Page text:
Time to celebrate

Sir Stuart Etherington Each year, I see Volunteers’ Week get bigger and bigger and this year’s 35th Volunteers’ Week is no different. More events registered on the Volunteers’ Week website, a focus on a more diverse array of volunteering, and more people sharing their celebrations on social media.

Celebrating volunteering is Time Well Spent

This year, Volunteers’ Week reminded us of the importance of taking time to celebrate volunteers – and there is much to celebrate. Earlier this year, NCVO published Time Well Spent. This research gives us a unique view of what the British public think of volunteering – and it tells us that volunteers are overwhelmingly satisfied with what they do. Also, the most satisfied volunteers are those who are recognised and thanked by their organisations. This is a reminder of why Volunteers’ Week is so important.

Time Well Spent also confirmed for us that not all volunteering is created equal. Indeed, we all perhaps have a fixed view in our minds of what volunteering is and isn’t. These views are both a sign of our times as well as how giving back has been a part of our lives growing up. One trend is that less and less people seem to want to give their time on a regular ongoing basis. Also, too much formality around volunteering has made some volunteers feel like it is too much like paid work. For us, this is a sign that there is much more to be done in recognising, supporting and celebrating the many ways people volunteer to the causes they love.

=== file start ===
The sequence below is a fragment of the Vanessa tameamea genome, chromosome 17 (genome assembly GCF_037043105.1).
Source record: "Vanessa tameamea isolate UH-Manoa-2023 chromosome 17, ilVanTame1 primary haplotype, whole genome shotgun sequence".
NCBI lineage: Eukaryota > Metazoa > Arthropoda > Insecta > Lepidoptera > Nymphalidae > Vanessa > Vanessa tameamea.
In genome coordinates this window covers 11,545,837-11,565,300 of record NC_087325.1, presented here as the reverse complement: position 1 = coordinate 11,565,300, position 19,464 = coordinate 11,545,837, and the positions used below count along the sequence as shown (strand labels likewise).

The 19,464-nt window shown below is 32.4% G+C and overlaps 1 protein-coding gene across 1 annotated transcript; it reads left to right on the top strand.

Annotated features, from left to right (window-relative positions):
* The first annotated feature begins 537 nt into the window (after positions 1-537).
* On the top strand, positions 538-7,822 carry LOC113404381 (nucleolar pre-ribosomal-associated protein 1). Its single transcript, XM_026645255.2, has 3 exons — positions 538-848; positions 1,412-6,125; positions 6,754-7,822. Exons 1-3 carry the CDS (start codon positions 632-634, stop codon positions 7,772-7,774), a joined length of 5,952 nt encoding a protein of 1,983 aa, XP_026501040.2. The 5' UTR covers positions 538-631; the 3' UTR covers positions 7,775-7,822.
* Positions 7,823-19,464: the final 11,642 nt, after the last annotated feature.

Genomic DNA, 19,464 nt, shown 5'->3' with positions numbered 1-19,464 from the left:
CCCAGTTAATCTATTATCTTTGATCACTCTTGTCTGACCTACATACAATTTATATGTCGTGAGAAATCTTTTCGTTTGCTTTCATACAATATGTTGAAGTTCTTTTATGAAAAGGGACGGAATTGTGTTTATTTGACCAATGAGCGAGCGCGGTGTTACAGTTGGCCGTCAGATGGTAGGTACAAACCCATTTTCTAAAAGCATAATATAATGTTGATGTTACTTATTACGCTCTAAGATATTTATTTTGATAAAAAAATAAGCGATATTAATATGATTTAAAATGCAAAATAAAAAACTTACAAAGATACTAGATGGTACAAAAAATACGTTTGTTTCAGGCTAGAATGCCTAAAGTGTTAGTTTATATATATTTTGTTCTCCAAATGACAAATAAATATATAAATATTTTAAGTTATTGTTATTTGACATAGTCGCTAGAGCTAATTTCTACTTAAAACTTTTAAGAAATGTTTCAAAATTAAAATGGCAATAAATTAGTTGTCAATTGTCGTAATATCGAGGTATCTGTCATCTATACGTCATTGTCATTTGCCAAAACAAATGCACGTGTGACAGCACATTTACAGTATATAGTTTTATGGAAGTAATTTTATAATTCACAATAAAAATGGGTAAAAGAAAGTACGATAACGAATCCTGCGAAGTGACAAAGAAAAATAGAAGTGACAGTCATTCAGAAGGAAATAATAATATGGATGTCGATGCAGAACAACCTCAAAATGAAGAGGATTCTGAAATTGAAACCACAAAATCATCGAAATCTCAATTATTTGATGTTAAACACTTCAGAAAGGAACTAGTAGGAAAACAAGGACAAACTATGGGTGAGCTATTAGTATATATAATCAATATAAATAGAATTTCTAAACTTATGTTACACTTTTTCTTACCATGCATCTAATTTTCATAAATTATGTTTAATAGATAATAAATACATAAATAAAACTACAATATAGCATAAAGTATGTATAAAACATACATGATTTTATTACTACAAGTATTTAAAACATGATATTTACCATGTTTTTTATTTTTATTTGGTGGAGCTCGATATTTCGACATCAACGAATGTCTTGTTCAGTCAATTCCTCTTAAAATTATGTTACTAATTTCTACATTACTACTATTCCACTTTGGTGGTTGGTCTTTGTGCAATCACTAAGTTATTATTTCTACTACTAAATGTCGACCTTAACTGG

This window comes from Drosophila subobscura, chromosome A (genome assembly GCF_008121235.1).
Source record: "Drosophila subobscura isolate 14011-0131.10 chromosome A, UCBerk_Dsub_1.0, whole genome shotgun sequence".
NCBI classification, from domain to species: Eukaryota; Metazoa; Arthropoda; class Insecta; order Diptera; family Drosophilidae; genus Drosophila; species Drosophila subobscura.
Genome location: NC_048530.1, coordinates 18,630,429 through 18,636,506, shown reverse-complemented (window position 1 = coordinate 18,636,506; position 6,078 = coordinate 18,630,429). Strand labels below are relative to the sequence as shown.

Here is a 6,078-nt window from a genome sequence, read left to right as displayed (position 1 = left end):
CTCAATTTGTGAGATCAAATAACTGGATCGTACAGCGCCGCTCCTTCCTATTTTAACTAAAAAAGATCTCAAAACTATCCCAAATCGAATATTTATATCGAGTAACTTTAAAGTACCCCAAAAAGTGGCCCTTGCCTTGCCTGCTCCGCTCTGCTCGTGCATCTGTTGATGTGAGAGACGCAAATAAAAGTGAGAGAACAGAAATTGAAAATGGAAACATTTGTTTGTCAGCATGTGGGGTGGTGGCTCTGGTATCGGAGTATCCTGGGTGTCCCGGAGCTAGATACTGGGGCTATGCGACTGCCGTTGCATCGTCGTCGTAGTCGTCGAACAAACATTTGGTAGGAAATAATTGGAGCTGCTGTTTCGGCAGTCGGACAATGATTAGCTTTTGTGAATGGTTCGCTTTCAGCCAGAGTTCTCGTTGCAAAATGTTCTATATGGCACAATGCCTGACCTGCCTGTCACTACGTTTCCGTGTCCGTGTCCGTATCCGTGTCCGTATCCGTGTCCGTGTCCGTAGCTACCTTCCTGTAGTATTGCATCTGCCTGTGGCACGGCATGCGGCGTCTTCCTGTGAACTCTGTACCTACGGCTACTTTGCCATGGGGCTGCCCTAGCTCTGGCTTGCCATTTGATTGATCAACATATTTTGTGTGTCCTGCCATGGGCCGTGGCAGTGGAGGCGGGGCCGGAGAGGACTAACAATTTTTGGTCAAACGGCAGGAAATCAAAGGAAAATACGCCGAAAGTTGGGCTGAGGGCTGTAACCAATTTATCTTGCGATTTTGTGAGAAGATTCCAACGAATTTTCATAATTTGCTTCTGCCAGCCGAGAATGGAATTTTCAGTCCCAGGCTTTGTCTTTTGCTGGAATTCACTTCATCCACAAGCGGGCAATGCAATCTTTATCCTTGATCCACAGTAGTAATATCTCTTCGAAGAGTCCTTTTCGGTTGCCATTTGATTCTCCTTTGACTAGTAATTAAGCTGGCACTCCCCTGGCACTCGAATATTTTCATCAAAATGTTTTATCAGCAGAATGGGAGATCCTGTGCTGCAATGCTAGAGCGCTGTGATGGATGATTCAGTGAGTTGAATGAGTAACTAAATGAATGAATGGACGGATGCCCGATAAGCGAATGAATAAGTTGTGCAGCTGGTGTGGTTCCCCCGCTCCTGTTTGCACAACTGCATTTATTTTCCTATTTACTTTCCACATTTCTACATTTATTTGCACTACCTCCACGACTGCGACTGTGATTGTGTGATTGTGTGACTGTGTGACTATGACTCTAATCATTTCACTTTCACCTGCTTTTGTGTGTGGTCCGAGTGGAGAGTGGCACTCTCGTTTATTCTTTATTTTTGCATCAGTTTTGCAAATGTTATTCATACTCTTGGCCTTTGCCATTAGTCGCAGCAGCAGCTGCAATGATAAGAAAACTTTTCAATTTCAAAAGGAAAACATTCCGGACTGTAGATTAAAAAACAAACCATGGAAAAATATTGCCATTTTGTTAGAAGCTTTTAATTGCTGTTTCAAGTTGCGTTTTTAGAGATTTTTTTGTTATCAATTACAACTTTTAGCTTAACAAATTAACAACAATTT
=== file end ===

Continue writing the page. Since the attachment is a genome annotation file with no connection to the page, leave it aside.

Where you are

Volunteers week celebrations

This year’s Volunteers’ Week is particularly special for us as this year is NCVO’s centenary year. This has given us pause to think of the impact we’ve made over the last hundred years, and what’s in store for the future. One thing we hear time and time again is the importance of voluntary action in local communities. Time Well Spent has also confirmed for us that 8 in 10 people volunteer in their local communities.

To keep Volunteers’ Week as powerful as it can be, we’re proud this national campaign has such an impact locally. We’re thrilled to be working alongside colleagues from Wales, Scotland and Northern Ireland, Volunteer Centres and volunteer-involving organisations to make sure Volunteers’ Week stays relevant. We’ve also had hundreds of events registered on the Volunteers’ Week website which goes to show just how important this week is. For that, I’d like to say thank you to them and we’re looking forward to working with you next year.

Volunteers week map

We’re also glad to see the great pictures being shared using the hundreds of #NCVO100 selfie frames we’ve shared.

Celebrating and thanking all volunteers across the nation is a huge undertaking. We’ll carry on celebrating the great stuff being done by volunteers on Twitter, Facebook and Instagram. Do also take a look at the array of volunteering stories celebrating individuals from far and wide.

One last thing

You may remember one of these stories about the charity, Room to Reward, celebrating hidden heroes. For NCVO’s centenary, we’re also nominating a hidden hero from one of our members, Audrey Thomson, from Westminster Befriend a Family (WBAF). Audrey has been volunteering with WBAF for 18 months. Catherine Mahony, director of WBAF says, ‘After all the efforts she makes to come volunteer with us, we couldn’t manage without her contribution. I’d love to see her go and put her feet up somewhere nice for the weekend.’ Thanks Audrey and all of the other millions of volunteers out there. And remember, thanking volunteers is for life, not just for Volunteers’ Week.

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Avatar photo Sir Stuart Etherington was chief executive of NCVO from 1994 to 2019.

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